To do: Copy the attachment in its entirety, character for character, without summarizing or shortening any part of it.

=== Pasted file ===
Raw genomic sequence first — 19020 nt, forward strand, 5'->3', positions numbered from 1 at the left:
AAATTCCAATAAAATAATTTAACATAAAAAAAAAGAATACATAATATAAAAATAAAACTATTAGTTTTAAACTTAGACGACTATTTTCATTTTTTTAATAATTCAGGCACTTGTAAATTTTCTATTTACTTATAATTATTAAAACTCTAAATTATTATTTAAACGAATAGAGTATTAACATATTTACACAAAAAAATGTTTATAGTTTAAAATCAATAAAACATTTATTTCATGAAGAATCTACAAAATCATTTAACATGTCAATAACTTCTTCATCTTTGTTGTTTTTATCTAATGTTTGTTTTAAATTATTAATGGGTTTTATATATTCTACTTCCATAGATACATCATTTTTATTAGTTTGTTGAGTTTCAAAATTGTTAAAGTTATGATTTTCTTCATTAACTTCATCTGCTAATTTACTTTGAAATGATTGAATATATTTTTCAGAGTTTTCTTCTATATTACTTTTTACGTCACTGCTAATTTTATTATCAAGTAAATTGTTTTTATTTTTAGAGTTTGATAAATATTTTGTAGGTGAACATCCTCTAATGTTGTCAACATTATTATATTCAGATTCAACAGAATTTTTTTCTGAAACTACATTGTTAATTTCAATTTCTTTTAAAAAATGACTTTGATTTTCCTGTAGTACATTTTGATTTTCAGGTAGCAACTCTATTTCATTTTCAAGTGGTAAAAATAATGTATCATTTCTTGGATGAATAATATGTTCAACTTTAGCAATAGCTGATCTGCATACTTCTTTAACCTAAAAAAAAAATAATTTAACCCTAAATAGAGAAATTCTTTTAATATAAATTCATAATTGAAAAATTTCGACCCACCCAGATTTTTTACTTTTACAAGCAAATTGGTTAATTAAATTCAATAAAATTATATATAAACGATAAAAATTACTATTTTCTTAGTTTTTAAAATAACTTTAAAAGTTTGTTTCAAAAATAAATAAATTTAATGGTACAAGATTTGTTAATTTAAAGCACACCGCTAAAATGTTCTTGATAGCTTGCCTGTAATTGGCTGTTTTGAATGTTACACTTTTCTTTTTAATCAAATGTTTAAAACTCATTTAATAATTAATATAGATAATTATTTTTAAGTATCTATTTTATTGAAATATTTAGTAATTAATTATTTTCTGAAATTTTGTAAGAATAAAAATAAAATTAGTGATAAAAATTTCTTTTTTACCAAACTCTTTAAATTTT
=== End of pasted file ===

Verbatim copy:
Raw genomic sequence first — 19020 nt, forward strand, 5'->3', positions numbered from 1 at the left:
AAATTCCAATAAAATAATTTAACATAAAAAAAAAGAATACATAATATAAAAATAAAACTATTAGTTTTAAACTTAGACGACTATTTTCATTTTTTTAATAATTCAGGCACTTGTAAATTTTCTATTTACTTATAATTATTAAAACTCTAAATTATTATTTAAACGAATAGAGTATTAACATATTTACACAAAAAAATGTTTATAGTTTAAAATCAATAAAACATTTATTTCATGAAGAATCTACAAAATCATTTAACATGTCAATAACTTCTTCATCTTTGTTGTTTTTATCTAATGTTTGTTTTAAATTATTAATGGGTTTTATATATTCTACTTCCATAGATACATCATTTTTATTAGTTTGTTGAGTTTCAAAATTGTTAAAGTTATGATTTTCTTCATTAACTTCATCTGCTAATTTACTTTGAAATGATTGAATATATTTTTCAGAGTTTTCTTCTATATTACTTTTTACGTCACTGCTAATTTTATTATCAAGTAAATTGTTTTTATTTTTAGAGTTTGATAAATATTTTGTAGGTGAACATCCTCTAATGTTGTCAACATTATTATATTCAGATTCAACAGAATTTTTTTCTGAAACTACATTGTTAATTTCAATTTCTTTTAAAAAATGACTTTGATTTTCCTGTAGTACATTTTGATTTTCAGGTAGCAACTCTATTTCATTTTCAAGTGGTAAAAATAATGTATCATTTCTTGGATGAATAATATGTTCAACTTTAGCAATAGCTGATCTGCATACTTCTTTAACCTAAAAAAAAAATAATTTAACCCTAAATAGAGAAATTCTTTTAATATAAATTCATAATTGAAAAATTTCGACCCACCCAGATTTTTTACTTTTACAAGCAAATTGGTTAATTAAATTCAATAAAATTATATATAAACGATAAAAATTACTATTTTCTTAGTTTTTAAAATAACTTTAAAAGTTTGTTTCAAAAATAAATAAATTTAATGGTACAAGATTTGTTAATTTAAAGCACACCGCTAAAATGTTCTTGATAGCTTGCCTGTAATTGGCTGTTTTGAATGTTACACTTTTCTTTTTAATCAAATGTTTAAAACTCATTTAATAATTAATATAGATAATTATTTTTAAGTATCTATTTTATTGAAATATTTAGTAATTAATTATTTTCTGAAATTTTGTAAGAATAAAAATAAAATTAGTGATAAAAATTTCTTTTTTACCAAACTCTTTAAATTTT